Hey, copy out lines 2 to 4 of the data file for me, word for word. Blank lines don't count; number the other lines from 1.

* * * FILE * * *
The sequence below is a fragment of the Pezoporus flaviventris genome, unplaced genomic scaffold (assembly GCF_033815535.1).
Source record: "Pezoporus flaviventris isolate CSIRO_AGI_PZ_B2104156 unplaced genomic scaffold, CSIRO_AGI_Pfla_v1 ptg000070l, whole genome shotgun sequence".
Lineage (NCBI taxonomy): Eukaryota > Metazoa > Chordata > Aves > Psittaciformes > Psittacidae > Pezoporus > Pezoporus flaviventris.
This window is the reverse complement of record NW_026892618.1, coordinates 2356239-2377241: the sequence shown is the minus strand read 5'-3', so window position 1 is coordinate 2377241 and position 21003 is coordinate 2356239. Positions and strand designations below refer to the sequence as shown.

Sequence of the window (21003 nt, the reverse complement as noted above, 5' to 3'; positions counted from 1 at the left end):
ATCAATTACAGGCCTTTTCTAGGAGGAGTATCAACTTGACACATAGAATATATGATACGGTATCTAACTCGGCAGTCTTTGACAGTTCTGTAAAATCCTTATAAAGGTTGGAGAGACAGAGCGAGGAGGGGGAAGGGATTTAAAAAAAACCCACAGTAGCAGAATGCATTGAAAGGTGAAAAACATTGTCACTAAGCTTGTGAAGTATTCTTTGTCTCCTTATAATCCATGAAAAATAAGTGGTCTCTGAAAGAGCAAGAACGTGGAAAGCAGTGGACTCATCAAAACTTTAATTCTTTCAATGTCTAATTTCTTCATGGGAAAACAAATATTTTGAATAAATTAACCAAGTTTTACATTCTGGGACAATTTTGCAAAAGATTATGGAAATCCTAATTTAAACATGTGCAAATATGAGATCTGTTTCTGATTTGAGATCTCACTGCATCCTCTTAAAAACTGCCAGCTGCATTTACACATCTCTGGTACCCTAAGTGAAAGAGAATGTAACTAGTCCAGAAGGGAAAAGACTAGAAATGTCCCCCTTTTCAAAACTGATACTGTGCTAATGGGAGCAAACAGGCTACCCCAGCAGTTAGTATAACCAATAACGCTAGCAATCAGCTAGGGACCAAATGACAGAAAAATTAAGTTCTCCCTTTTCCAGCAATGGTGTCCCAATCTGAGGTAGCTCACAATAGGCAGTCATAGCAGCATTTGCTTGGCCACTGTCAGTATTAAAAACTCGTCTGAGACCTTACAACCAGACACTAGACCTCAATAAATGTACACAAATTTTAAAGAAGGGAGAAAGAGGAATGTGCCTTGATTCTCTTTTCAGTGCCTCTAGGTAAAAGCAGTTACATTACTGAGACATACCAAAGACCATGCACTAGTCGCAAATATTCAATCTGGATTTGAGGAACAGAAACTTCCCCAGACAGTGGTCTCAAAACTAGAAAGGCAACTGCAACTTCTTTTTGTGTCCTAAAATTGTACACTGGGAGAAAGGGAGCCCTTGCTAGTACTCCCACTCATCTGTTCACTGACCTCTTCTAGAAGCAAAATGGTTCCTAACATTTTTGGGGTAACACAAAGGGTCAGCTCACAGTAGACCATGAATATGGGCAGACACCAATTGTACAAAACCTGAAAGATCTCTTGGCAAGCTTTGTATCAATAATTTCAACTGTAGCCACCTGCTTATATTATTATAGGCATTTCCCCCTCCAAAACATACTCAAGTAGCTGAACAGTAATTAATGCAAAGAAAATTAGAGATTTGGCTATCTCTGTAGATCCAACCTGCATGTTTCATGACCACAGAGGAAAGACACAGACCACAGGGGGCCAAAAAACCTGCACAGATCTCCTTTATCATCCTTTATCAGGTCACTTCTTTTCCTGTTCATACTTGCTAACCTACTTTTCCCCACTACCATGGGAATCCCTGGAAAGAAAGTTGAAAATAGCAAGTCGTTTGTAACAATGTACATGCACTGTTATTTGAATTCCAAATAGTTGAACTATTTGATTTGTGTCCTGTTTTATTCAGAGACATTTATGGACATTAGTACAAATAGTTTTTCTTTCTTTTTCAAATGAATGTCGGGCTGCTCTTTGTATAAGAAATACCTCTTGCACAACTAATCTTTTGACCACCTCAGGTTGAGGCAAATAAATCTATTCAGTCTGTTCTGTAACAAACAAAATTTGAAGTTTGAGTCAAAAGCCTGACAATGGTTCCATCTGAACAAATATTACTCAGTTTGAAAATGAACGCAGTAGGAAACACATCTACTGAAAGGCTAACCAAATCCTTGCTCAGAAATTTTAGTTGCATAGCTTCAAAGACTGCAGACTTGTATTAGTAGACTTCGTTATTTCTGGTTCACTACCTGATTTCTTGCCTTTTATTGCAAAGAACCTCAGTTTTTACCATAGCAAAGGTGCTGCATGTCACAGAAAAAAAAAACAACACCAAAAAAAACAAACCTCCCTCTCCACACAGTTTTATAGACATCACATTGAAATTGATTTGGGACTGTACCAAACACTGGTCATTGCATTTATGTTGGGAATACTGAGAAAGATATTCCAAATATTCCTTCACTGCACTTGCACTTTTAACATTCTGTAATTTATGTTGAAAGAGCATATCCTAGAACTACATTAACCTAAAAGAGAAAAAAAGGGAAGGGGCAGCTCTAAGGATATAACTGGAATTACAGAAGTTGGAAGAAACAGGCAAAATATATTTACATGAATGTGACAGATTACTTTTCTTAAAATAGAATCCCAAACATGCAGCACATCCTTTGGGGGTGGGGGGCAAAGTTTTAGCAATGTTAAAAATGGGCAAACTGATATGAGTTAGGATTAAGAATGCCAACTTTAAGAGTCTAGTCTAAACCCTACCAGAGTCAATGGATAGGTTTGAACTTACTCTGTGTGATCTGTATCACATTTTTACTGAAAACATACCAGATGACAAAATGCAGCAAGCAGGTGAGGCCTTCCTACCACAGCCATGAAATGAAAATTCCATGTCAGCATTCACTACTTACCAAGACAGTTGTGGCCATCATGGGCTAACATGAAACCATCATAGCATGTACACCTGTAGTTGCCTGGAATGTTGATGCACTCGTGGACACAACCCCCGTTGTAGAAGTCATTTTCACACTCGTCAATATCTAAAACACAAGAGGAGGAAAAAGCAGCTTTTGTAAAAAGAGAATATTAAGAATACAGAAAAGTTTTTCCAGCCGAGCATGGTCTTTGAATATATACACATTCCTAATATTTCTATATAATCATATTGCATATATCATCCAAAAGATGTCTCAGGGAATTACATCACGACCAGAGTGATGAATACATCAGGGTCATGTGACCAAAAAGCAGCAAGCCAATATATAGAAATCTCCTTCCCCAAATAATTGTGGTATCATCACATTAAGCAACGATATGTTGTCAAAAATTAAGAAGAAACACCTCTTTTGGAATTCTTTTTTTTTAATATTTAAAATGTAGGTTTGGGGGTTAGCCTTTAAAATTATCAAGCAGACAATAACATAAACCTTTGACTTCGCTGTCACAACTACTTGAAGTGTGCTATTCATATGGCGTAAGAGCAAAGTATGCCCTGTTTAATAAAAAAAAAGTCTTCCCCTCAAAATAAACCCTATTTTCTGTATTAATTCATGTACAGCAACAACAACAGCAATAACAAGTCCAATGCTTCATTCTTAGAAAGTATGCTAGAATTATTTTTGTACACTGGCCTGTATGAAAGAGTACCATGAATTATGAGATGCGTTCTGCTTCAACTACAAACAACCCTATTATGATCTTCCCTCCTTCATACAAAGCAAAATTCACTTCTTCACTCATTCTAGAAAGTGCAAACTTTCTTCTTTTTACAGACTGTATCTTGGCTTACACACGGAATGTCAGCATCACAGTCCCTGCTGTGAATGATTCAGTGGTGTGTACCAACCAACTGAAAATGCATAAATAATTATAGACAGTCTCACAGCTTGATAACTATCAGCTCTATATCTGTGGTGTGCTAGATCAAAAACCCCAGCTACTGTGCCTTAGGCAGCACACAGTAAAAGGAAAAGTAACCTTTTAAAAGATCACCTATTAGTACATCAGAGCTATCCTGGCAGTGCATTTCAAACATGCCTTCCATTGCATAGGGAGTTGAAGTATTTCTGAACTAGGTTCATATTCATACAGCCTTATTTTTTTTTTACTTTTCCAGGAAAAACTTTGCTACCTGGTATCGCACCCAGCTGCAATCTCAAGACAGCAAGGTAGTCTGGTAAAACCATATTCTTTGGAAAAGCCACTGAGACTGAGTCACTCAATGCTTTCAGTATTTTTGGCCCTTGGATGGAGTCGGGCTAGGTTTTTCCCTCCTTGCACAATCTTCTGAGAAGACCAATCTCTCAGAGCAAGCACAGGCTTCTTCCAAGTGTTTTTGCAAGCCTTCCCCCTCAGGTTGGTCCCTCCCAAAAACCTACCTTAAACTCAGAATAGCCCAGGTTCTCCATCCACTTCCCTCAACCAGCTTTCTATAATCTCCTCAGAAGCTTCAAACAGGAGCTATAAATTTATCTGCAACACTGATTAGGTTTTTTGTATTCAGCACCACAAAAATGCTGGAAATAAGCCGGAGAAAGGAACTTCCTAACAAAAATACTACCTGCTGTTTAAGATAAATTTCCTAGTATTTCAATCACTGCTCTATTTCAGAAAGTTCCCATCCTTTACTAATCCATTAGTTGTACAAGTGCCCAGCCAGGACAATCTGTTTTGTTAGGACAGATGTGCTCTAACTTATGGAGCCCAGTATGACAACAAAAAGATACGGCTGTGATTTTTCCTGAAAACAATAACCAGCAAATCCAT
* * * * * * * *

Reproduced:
Source record: "Pezoporus flaviventris isolate CSIRO_AGI_PZ_B2104156 unplaced genomic scaffold, CSIRO_AGI_Pfla_v1 ptg000070l, whole genome shotgun sequence".
Lineage (NCBI taxonomy): Eukaryota > Metazoa > Chordata > Aves > Psittaciformes > Psittacidae > Pezoporus > Pezoporus flaviventris.
This window is the reverse complement of record NW_026892618.1, coordinates 2356239-2377241: the sequence shown is the minus strand read 5'-3', so window position 1 is coordinate 2377241 and position 21003 is coordinate 2356239. Positions and strand designations below refer to the sequence as shown.